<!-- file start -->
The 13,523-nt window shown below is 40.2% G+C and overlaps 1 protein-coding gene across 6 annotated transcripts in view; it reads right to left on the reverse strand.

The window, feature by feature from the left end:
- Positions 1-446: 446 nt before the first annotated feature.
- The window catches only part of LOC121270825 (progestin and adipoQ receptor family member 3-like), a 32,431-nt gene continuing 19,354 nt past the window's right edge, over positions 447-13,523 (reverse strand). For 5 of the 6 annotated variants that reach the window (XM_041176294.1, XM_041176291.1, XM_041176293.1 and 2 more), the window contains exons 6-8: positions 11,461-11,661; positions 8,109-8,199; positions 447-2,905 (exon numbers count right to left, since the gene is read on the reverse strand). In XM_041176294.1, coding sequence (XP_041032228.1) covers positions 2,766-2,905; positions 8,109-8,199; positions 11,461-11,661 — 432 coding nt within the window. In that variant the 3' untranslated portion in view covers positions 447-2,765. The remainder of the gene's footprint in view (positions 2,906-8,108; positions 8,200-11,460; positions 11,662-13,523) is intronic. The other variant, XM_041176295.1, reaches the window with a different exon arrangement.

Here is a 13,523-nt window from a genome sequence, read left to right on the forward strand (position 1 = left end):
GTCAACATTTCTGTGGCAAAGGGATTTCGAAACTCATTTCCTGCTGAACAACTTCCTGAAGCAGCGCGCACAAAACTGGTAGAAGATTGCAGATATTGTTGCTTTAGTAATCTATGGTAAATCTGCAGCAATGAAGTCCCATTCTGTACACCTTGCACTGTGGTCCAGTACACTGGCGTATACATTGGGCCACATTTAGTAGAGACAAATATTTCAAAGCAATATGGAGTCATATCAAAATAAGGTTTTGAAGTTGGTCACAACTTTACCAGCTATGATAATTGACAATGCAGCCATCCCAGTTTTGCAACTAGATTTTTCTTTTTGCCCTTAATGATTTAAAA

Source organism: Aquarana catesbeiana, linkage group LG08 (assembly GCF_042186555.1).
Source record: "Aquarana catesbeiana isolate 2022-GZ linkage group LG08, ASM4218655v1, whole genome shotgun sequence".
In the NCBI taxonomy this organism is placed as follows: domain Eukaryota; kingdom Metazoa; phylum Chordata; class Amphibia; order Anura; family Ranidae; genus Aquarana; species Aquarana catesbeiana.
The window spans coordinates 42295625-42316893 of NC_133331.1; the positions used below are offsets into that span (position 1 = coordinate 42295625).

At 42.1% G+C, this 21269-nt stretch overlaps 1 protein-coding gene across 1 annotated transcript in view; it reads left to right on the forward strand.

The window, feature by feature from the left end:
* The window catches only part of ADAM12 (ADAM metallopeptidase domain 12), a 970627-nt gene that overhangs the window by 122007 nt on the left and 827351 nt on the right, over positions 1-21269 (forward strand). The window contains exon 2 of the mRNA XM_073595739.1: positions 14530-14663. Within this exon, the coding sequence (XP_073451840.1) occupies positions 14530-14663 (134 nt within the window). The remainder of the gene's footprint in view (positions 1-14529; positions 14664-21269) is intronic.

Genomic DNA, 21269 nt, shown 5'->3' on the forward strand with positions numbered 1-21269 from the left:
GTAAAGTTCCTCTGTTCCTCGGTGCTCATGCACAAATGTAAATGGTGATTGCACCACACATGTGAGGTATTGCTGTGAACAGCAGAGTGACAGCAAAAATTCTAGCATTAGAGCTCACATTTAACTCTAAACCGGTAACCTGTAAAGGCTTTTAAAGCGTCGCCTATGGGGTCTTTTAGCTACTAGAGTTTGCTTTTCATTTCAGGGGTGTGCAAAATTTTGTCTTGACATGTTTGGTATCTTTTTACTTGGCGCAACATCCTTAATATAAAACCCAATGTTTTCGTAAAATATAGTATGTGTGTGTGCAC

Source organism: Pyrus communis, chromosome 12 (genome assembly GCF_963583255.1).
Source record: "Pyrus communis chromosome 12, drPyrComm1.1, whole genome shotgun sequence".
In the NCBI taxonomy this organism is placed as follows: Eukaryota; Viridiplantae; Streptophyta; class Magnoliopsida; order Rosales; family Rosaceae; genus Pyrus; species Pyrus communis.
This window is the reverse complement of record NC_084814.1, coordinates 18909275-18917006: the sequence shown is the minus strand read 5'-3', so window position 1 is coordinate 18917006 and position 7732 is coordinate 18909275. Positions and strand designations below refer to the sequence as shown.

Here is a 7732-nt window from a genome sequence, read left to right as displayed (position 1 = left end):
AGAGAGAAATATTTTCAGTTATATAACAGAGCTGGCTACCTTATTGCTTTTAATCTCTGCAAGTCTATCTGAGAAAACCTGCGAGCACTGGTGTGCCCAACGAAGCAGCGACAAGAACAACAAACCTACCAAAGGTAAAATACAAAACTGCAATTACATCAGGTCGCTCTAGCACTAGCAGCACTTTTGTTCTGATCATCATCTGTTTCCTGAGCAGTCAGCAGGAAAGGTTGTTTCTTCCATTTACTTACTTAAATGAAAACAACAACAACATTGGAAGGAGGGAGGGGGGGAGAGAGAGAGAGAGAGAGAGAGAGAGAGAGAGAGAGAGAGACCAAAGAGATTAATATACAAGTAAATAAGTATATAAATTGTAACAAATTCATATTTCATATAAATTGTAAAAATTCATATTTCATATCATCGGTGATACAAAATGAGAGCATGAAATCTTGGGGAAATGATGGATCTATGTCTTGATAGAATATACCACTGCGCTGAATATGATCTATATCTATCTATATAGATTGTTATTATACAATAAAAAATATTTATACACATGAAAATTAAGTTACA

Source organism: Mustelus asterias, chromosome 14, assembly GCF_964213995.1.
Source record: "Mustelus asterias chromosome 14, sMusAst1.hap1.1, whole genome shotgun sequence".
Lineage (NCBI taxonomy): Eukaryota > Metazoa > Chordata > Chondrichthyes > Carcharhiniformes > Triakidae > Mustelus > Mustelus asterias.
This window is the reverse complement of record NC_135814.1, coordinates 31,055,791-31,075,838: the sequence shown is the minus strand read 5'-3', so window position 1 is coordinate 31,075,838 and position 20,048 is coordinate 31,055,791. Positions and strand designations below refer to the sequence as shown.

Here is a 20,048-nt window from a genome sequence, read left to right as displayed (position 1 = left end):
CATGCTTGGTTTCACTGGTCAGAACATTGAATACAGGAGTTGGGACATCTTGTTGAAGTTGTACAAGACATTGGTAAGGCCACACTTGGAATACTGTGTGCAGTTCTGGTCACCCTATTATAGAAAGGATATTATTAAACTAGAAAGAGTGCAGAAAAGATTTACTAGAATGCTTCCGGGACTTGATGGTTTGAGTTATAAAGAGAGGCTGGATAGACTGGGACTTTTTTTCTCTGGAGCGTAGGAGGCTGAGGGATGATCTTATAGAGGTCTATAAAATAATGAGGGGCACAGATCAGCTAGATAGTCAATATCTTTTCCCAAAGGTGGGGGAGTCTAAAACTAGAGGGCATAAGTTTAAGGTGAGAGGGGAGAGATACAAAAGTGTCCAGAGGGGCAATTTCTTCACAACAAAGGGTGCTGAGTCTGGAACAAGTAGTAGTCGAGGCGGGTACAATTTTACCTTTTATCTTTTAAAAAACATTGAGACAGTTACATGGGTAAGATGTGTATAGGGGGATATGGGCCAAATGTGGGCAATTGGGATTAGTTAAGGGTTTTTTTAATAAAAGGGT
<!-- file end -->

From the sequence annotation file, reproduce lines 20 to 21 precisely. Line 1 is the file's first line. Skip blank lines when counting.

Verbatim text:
Here is a 7732-nt window from a genome sequence, read left to right as displayed (position 1 = left end):
AGAGAGAAATATTTTCAGTTATATAACAGAGCTGGCTACCTTATTGCTTTTAATCTCTGCAAGTCTATCTGAGAAAACCTGCGAGCACTGGTGTGCCCAACGAAGCAGCGACAAGAACAACAAACCTACCAAAGGTAAAATACAAAACTGCAATTACATCAGGTCGCTCTAGCACTAGCAGCACTTTTGTTCTGATCATCATCTGTTTCCTGAGCAGTCAGCAGGAAAGGTTGTTTCTTCCATTTACTTACTTAAATGAAAACAACAACAACATTGGAAGGAGGGAGGGGGGGAGAGAGAGAGAGAGAGAGAGAGAGAGAGAGAGAGAGAGAGACCAAAGAGATTAATATACAAGTAAATAAGTATATAAATTGTAACAAATTCATATTTCATATAAATTGTAAAAATTCATATTTCATATCATCGGTGATACAAAATGAGAGCATGAAATCTTGGGGAAATGATGGATCTATGTCTTGATAGAATATACCACTGCGCTGAATATGATCTATATCTATCTATATAGATTGTTATTATACAATAAAAAATATTTATACACATGAAAATTAAGTTACA